The file gene_prefixes.csv enumerates prefixes and suffixes frequently appended to named entities. Some of these represent subtleties of experimental context (for example, that a protein of interest was tagged with a fluorescent protein in an experiment) that can safely be ignored when determining the logic of a sentence. However, others carry essential meaning: for example, a sentence describing the effect of 'AKT shRNA' on a downstream target has the opposite meaning of a sentence involving 'AKT', because 'AKT shRNA' represents inhibition of AKT by genetic silencing.

The patterns included in this file were found by manually reviewing 70,000 named entities extracted by the REACH parser from a corpus of roughly 32,000 papers focused on growth factor signaling.

Important note: the prefixes/suffixes may be applied additively, for example Myr-Flag-Akt1, indicating myristoylated, FLAG-tagged AKT1; or GFP-KRAS-G12V, indicating GFP-tagged KRAS with a G12V mutation.

The file contains three columns:

  1. A case-sensitive pattern, e.g., mEGFP-{Gene name}, where {Gene name} represents a protein/gene name.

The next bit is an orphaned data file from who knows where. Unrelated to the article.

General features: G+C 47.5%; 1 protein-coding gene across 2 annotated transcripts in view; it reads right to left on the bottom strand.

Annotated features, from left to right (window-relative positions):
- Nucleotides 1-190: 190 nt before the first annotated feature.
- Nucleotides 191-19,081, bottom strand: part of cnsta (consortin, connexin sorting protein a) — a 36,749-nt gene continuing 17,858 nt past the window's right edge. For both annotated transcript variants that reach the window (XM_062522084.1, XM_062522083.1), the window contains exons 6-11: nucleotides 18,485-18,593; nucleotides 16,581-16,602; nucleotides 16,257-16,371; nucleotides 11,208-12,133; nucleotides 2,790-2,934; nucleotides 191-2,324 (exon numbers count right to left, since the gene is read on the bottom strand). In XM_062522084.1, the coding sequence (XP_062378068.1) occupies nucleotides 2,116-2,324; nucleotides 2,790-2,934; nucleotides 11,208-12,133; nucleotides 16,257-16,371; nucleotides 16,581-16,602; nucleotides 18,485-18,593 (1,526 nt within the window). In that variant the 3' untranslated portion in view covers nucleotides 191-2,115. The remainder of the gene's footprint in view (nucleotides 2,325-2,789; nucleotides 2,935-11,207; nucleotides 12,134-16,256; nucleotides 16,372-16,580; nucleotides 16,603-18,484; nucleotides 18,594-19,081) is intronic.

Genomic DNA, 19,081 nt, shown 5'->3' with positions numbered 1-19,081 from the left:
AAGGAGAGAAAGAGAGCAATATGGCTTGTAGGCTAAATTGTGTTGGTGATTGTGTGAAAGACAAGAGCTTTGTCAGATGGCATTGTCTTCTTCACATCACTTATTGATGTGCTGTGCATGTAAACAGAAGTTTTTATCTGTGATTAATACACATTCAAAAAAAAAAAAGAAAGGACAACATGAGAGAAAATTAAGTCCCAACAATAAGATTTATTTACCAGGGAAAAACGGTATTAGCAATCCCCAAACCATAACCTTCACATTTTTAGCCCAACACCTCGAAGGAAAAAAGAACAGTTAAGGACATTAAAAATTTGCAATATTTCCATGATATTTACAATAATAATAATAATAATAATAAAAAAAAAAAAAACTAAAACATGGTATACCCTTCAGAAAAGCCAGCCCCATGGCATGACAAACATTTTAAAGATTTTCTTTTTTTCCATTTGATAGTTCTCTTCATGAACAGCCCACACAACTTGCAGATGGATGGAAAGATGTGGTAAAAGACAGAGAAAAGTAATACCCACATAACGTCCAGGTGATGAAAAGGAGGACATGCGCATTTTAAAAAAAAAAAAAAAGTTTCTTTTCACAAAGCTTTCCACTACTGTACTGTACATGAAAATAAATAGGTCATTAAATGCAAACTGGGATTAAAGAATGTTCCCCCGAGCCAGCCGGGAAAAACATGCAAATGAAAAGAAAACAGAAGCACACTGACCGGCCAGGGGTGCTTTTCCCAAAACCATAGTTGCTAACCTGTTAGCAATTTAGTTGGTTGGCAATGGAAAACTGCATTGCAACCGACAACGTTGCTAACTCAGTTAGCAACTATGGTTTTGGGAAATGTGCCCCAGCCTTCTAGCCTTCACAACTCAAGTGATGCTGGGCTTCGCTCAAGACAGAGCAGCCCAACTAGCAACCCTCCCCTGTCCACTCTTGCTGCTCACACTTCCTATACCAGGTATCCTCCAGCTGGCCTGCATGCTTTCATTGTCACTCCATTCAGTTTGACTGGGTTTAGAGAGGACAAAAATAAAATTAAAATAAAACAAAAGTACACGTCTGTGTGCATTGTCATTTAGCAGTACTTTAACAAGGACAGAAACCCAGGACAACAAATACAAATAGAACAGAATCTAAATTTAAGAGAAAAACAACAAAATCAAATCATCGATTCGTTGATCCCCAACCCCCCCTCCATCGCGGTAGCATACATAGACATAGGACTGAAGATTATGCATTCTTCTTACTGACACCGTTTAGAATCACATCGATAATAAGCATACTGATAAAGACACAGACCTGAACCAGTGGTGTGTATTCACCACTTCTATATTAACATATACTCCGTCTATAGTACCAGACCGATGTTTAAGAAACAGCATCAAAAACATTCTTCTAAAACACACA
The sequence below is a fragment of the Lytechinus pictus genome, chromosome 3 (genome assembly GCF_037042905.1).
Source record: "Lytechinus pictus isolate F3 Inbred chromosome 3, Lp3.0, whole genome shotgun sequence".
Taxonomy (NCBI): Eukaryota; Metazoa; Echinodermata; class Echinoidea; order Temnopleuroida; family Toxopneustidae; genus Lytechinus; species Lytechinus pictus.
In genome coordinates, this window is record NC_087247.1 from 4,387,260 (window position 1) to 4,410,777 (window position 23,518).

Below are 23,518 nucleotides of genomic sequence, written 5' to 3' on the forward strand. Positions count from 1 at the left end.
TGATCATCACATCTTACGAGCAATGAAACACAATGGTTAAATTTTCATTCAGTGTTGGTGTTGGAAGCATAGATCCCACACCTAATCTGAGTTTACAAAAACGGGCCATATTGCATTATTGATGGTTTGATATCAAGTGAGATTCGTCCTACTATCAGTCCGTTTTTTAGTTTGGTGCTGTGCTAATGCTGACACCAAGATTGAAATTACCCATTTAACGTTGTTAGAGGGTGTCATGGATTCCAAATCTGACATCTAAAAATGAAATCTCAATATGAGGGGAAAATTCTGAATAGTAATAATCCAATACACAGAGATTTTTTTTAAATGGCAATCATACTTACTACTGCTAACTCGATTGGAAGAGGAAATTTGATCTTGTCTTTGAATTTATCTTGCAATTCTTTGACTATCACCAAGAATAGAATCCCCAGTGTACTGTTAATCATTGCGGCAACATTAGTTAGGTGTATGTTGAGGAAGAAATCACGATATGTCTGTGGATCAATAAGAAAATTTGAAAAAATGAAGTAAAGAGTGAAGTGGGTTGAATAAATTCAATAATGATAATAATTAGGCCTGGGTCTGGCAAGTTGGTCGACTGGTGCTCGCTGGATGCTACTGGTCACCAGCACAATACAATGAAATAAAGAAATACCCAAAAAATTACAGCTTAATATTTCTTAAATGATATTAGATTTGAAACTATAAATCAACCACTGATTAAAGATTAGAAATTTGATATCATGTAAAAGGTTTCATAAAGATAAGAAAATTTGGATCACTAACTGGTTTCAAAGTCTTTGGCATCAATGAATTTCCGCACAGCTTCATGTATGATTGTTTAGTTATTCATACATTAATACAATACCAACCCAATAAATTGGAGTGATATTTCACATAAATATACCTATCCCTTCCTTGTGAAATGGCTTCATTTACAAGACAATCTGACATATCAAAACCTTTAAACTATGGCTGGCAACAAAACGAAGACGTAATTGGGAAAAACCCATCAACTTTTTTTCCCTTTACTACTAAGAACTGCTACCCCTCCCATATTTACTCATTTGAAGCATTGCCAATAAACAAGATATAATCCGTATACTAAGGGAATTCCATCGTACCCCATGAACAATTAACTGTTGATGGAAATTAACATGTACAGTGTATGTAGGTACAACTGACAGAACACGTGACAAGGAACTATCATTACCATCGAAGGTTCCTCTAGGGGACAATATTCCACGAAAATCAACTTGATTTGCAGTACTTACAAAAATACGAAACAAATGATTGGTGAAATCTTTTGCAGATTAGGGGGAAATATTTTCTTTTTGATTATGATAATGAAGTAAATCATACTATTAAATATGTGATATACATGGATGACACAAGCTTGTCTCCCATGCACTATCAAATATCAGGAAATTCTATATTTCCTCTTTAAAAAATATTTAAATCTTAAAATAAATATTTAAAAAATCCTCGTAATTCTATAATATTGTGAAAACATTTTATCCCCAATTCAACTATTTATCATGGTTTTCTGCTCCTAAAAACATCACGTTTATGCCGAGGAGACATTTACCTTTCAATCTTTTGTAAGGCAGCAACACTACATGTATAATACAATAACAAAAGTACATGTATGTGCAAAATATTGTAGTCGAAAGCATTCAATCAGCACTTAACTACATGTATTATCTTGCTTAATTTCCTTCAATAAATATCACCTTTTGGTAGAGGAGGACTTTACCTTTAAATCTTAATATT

2. A category, described below.
  3. Notes: spelling out acronyms, etc.

The category of the prefix/suffix determines whether it can be stripped off with minimal effect on the meaning, or whether it carries meaning that needs to be incorporated by a parser. The categories are as follows:

  • experimental context. Protein tags, gene delivery techniques, etc. Can generally be ignored.

  • species. Prefixes denoting human, mouse, primate, or mammalian versions of a gene. In most use cases can be ignored.

  • generic descriptor. Additional words extracted by the entity recognizer that might designate that an entity is a "protein", a "protease", "transcription factor", etc. In most use cases can be ignored.

  • mrna grounding. In most cases, entities can be grounded to proteins; in the case of {Gene name} mRNA, the entity must be explicitly grounded as an mRNA.

  • protein state. Designate activation state, post-translational modification, cellular localization, etc. Must be captured by the parser.